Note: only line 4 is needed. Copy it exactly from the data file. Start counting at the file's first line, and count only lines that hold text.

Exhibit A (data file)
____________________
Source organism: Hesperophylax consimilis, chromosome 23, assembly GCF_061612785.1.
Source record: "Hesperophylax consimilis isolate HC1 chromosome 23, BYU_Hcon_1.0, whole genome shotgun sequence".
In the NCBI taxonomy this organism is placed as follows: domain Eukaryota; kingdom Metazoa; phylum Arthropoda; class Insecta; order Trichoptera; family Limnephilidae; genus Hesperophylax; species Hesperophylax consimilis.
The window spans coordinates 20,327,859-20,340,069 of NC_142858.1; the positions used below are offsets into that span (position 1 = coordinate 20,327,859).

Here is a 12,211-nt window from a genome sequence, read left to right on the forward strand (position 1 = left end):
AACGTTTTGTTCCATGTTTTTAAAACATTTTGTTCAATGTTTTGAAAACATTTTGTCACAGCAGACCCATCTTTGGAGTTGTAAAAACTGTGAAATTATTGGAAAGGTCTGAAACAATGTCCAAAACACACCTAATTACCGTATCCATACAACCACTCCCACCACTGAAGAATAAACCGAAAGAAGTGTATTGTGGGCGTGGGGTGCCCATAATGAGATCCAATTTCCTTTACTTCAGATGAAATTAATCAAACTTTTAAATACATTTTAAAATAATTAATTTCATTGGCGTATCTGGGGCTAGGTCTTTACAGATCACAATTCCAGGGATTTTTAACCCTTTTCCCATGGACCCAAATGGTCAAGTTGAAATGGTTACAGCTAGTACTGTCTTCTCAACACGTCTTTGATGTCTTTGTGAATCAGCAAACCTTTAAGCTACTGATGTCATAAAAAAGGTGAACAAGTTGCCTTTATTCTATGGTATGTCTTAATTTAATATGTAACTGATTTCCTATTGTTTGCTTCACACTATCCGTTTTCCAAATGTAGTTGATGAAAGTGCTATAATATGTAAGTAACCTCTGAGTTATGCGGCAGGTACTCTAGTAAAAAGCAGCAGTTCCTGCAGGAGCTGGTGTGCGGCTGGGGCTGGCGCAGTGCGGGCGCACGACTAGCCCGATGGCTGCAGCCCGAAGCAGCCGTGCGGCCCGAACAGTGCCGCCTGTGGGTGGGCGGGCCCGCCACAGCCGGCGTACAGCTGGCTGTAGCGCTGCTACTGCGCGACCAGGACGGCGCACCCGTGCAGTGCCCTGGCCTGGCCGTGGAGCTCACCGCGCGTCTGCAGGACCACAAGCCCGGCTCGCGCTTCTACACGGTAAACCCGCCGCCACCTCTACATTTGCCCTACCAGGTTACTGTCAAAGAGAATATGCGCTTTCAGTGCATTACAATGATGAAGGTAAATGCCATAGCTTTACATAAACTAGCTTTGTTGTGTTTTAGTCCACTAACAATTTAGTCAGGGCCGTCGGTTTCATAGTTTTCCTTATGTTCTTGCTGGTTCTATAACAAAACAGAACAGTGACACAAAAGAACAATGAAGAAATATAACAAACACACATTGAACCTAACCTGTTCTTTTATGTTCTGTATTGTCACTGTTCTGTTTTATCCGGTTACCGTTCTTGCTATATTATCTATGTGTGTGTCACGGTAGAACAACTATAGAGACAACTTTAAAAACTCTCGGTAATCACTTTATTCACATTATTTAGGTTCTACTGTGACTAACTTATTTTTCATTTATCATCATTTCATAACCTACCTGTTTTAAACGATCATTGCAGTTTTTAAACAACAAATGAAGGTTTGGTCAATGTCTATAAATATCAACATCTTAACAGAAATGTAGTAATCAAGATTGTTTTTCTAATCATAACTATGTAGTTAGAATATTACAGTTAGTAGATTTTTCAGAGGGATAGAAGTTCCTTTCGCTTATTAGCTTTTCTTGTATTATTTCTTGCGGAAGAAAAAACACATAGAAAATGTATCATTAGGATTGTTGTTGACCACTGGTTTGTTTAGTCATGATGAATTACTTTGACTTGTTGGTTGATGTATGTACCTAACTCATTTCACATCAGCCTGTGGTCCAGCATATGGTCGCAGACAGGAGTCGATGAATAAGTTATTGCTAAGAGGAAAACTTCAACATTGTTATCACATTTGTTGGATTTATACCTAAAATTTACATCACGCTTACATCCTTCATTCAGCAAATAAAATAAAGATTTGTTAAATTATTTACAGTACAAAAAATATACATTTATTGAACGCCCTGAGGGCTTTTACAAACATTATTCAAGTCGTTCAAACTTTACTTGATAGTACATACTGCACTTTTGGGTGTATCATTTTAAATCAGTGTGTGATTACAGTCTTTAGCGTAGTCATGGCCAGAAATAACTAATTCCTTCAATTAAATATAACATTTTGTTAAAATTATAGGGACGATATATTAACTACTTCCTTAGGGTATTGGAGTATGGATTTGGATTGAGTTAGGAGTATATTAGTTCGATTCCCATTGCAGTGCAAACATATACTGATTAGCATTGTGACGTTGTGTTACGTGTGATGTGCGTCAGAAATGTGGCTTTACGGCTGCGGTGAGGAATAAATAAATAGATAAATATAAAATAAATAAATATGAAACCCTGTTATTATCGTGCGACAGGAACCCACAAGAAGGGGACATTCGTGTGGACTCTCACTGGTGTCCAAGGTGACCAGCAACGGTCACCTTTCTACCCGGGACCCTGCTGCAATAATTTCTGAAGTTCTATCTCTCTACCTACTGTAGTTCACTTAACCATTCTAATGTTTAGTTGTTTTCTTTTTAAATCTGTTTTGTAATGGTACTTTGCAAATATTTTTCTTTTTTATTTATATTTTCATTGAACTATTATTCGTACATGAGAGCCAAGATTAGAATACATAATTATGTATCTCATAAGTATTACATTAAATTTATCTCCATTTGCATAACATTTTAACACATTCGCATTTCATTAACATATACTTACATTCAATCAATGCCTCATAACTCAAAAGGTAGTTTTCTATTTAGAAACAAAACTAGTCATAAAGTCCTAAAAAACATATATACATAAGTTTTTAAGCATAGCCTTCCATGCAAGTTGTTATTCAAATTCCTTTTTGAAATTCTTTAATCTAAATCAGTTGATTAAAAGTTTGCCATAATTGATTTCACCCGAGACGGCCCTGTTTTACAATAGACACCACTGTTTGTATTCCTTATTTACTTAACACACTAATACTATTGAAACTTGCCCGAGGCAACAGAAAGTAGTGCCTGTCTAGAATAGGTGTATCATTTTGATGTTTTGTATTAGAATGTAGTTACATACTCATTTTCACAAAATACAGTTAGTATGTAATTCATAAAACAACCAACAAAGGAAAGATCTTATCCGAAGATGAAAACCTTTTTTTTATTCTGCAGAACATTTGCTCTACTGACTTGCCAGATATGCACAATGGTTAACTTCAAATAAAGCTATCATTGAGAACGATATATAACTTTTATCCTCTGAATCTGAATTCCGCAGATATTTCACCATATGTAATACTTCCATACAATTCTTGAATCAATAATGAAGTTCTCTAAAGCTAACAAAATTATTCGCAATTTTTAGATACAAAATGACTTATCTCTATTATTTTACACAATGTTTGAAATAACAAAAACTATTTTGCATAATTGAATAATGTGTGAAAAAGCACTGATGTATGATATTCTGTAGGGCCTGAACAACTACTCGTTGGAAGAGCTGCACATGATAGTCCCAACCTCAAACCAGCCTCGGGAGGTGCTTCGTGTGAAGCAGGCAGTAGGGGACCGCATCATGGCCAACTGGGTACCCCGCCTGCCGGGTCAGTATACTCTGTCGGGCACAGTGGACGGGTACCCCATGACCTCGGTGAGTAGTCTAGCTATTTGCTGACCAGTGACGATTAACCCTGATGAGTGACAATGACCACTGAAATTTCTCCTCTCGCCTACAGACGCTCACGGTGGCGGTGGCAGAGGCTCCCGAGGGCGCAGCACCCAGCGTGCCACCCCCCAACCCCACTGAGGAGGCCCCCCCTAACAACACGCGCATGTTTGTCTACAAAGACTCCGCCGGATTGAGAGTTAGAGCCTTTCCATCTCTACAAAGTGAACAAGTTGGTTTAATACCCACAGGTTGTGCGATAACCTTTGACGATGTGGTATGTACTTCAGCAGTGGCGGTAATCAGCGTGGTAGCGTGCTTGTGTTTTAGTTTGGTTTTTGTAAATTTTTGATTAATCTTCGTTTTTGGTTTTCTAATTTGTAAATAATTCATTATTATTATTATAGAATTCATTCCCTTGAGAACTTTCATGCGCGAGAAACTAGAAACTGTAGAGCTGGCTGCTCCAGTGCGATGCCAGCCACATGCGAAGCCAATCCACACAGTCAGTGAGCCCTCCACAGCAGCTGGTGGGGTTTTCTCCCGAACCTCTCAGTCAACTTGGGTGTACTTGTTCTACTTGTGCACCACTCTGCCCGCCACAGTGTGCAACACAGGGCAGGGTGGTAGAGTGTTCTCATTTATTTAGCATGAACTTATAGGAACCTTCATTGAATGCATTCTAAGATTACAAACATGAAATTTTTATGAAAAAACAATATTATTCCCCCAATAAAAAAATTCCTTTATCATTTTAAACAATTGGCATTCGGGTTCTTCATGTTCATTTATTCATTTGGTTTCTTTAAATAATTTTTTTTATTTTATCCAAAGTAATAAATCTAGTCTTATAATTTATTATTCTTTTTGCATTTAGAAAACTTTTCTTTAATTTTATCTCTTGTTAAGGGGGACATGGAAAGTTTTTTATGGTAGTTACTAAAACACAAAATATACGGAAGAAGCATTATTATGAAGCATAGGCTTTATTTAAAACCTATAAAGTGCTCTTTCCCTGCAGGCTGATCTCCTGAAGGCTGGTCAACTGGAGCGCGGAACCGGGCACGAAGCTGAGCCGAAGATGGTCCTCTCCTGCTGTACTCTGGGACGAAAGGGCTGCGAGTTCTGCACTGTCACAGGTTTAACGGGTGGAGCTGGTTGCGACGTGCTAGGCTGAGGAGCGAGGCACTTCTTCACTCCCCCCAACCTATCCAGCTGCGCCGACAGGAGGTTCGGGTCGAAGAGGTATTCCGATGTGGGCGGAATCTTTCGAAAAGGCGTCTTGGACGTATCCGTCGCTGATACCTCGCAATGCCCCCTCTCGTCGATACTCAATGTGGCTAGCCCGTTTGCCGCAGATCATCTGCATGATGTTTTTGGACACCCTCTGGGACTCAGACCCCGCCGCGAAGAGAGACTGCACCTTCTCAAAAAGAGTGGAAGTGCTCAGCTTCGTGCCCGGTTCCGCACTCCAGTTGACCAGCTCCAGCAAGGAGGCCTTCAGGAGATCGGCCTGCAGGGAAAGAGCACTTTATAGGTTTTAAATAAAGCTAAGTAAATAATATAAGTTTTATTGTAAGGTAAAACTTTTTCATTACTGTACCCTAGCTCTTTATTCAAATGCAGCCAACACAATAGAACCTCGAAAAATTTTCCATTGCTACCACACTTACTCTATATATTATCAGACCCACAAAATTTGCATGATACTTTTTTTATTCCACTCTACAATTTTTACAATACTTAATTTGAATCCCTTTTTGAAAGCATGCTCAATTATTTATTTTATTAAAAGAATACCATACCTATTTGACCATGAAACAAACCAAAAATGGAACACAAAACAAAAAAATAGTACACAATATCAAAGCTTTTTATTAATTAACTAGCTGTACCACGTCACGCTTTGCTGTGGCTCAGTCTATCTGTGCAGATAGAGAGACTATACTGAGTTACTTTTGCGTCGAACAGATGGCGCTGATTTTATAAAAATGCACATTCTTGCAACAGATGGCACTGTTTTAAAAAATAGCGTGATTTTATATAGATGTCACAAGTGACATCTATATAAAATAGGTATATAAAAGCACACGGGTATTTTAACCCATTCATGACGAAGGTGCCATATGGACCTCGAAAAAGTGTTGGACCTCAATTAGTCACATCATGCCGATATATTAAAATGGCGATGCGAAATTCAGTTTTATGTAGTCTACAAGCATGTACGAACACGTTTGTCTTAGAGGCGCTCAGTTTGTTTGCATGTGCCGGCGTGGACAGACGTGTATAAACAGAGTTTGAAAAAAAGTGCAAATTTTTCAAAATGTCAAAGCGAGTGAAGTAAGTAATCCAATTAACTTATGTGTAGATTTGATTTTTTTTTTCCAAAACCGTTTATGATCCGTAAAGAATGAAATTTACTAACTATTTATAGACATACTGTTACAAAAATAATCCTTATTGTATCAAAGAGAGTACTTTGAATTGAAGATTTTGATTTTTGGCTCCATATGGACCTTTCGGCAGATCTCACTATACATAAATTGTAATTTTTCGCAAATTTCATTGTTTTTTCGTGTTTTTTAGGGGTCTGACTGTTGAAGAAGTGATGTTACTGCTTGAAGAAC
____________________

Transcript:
The window spans coordinates 20,327,859-20,340,069 of NC_142858.1; the positions used below are offsets into that span (position 1 = coordinate 20,327,859).